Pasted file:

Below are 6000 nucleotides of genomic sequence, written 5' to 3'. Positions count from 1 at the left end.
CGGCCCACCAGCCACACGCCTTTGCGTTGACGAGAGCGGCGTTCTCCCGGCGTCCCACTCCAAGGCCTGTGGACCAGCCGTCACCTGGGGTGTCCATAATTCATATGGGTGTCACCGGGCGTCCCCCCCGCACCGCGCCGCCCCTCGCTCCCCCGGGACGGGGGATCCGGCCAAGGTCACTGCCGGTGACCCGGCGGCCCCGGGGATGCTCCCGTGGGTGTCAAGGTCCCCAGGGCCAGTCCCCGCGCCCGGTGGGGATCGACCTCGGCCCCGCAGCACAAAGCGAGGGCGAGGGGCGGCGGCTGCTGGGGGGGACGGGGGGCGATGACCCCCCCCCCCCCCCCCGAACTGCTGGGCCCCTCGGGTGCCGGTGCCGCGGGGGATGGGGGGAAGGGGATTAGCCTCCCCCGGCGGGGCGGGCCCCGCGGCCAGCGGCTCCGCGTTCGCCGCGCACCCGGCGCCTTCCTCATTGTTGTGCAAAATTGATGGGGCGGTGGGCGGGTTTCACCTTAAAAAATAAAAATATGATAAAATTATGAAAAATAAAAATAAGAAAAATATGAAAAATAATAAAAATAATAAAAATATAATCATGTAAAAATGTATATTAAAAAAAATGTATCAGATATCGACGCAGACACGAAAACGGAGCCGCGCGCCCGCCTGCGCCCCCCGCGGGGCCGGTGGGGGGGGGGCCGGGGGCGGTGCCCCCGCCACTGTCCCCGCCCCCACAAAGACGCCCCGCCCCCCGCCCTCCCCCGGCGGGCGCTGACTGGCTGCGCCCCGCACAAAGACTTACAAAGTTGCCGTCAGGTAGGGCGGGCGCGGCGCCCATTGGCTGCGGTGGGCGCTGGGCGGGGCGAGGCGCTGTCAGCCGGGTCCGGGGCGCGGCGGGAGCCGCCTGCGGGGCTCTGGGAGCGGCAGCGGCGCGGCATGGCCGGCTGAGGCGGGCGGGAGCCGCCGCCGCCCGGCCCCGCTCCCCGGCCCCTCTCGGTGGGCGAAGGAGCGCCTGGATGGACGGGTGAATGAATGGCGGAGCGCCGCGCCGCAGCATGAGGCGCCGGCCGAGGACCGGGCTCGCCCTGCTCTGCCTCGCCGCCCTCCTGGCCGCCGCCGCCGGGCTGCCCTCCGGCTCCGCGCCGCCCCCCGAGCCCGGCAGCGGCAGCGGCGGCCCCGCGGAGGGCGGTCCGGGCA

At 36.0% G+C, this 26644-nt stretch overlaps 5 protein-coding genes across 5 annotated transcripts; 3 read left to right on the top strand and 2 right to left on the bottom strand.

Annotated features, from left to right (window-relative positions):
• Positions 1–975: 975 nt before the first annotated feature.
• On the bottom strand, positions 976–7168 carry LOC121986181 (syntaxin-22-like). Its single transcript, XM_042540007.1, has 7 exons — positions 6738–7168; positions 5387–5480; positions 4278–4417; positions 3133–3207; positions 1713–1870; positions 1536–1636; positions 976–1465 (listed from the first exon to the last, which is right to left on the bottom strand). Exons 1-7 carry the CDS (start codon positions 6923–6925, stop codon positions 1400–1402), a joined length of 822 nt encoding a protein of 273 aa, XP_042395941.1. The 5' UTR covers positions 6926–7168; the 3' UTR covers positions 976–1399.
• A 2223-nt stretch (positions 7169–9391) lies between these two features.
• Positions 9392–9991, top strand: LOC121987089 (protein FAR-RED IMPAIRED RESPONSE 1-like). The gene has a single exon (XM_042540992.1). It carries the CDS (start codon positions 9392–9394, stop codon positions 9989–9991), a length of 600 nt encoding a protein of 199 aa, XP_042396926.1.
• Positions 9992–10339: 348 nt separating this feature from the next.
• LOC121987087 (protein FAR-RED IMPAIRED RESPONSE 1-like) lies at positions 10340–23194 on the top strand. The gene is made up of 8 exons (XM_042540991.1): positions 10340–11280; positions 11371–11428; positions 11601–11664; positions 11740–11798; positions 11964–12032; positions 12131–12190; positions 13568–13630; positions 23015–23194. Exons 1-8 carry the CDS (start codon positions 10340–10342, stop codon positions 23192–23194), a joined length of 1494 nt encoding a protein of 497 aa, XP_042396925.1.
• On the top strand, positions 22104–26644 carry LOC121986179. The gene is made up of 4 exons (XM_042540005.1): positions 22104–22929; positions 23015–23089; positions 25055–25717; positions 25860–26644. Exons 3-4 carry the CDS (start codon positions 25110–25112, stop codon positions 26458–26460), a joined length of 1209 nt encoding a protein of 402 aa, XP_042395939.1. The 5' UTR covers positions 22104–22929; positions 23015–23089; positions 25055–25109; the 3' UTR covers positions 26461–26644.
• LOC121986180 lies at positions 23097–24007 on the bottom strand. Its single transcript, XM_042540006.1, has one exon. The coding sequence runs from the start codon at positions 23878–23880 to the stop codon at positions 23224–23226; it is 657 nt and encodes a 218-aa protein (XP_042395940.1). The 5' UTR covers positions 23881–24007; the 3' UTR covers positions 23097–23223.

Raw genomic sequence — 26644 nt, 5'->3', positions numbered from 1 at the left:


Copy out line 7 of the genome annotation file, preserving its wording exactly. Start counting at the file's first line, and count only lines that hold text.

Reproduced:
• A 2223-nt stretch (positions 7169–9391) lies between these two features.